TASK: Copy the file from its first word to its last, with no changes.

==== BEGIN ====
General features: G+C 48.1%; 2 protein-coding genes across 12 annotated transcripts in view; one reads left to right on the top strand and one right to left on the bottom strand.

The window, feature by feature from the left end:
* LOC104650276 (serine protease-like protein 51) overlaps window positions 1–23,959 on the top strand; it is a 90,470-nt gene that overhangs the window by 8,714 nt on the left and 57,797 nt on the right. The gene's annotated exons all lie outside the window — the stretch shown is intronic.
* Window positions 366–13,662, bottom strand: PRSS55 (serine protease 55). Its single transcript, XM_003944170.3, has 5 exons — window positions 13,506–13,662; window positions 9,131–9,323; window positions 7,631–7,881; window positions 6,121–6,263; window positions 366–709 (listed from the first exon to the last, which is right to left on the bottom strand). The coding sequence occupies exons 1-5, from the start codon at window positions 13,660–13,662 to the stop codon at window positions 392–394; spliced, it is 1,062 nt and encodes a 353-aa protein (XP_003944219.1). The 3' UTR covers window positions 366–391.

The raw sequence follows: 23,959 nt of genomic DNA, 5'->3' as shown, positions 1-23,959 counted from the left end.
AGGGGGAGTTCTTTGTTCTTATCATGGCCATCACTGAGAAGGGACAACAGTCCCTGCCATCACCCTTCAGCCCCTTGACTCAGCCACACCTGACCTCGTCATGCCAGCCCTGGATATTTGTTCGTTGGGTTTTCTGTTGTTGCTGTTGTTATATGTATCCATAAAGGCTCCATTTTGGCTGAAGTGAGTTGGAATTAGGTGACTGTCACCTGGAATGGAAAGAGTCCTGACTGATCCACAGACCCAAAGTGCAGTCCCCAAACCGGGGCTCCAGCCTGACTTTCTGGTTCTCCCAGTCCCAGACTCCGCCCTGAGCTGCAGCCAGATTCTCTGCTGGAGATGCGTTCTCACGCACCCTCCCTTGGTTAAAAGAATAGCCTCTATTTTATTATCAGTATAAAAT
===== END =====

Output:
General features: G+C 48.1%; 2 protein-coding genes across 12 annotated transcripts in view; one reads left to right on the top strand and one right to left on the bottom strand.

The window, feature by feature from the left end:
* LOC104650276 (serine protease-like protein 51) overlaps window positions 1–23,959 on the top strand; it is a 90,470-nt gene that overhangs the window by 8,714 nt on the left and 57,797 nt on the right. The gene's annotated exons all lie outside the window — the stretch shown is intronic.
* Window positions 366–13,662, bottom strand: PRSS55 (serine protease 55). Its single transcript, XM_003944170.3, has 5 exons — window positions 13,506–13,662; window positions 9,131–9,323; window positions 7,631–7,881; window positions 6,121–6,263; window positions 366–709 (listed from the first exon to the last, which is right to left on the bottom strand). The coding sequence occupies exons 1-5, from the start codon at window positions 13,660–13,662 to the stop codon at window positions 392–394; spliced, it is 1,062 nt and encodes a 353-aa protein (XP_003944219.1). The 3' UTR covers window positions 366–391.

The raw sequence follows: 23,959 nt of genomic DNA, 5'->3' as shown, positions 1-23,959 counted from the left end.
AGGGGGAGTTCTTTGTTCTTATCATGGCCATCACTGAGAAGGGACAACAGTCCCTGCCATCACCCTTCAGCCCCTTGACTCAGCCACACCTGACCTCGTCATGCCAGCCCTGGATATTTGTTCGTTGGGTTTTCTGTTGTTGCTGTTGTTATATGTATCCATAAAGGCTCCATTTTGGCTGAAGTGAGTTGGAATTAGGTGACTGTCACCTGGAATGGAAAGAGTCCTGACTGATCCACAGACCCAAAGTGCAGTCCCCAAACCGGGGCTCCAGCCTGACTTTCTGGTTCTCCCAGTCCCAGACTCCGCCCTGAGCTGCAGCCAGATTCTCTGCTGGAGATGCGTTCTCACGCACCCTCCCTTGGTTAAAAGAATAGCCTCTATTTTATTATCAGTATAAAAT